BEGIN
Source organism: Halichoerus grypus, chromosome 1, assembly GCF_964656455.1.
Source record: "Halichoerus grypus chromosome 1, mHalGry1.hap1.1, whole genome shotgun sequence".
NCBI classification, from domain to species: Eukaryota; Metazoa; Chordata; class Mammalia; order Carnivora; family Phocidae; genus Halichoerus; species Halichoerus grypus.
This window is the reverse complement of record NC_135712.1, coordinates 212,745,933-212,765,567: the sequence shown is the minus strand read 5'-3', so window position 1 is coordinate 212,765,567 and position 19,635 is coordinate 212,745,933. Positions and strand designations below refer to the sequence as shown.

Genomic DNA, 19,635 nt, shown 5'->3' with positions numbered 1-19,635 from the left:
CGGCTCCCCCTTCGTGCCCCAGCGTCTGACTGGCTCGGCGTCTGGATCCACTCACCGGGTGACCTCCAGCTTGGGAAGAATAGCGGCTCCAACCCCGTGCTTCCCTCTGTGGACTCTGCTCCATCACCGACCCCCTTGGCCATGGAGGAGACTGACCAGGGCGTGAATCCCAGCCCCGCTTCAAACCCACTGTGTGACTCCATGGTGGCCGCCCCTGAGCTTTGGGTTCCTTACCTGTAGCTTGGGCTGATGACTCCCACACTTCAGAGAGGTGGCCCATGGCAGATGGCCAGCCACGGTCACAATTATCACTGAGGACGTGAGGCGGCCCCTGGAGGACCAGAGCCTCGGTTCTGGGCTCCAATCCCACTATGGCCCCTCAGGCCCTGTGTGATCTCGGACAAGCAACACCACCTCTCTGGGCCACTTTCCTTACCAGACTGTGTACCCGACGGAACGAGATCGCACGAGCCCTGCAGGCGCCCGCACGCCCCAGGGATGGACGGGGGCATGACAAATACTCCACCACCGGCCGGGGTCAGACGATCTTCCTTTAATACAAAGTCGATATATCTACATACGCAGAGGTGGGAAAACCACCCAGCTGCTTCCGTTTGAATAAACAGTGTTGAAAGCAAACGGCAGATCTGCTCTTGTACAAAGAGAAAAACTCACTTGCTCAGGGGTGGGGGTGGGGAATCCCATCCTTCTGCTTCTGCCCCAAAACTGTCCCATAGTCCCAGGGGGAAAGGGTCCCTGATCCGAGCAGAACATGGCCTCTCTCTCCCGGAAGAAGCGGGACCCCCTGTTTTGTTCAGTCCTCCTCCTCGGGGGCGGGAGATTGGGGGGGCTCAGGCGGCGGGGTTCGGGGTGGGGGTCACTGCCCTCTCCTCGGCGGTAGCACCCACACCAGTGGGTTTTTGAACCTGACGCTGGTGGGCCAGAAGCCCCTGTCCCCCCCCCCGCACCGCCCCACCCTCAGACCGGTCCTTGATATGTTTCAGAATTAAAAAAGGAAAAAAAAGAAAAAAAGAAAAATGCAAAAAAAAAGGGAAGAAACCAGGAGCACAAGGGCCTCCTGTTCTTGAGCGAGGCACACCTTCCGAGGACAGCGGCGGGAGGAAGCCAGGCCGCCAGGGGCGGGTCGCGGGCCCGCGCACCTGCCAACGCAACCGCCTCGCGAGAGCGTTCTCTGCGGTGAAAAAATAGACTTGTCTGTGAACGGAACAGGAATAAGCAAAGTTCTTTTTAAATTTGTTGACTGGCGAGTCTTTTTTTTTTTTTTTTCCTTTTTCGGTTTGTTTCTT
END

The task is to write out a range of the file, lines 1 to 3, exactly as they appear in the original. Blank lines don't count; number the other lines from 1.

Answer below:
Source organism: Halichoerus grypus, chromosome 1, assembly GCF_964656455.1.
Source record: "Halichoerus grypus chromosome 1, mHalGry1.hap1.1, whole genome shotgun sequence".
NCBI classification, from domain to species: Eukaryota; Metazoa; Chordata; class Mammalia; order Carnivora; family Phocidae; genus Halichoerus; species Halichoerus grypus.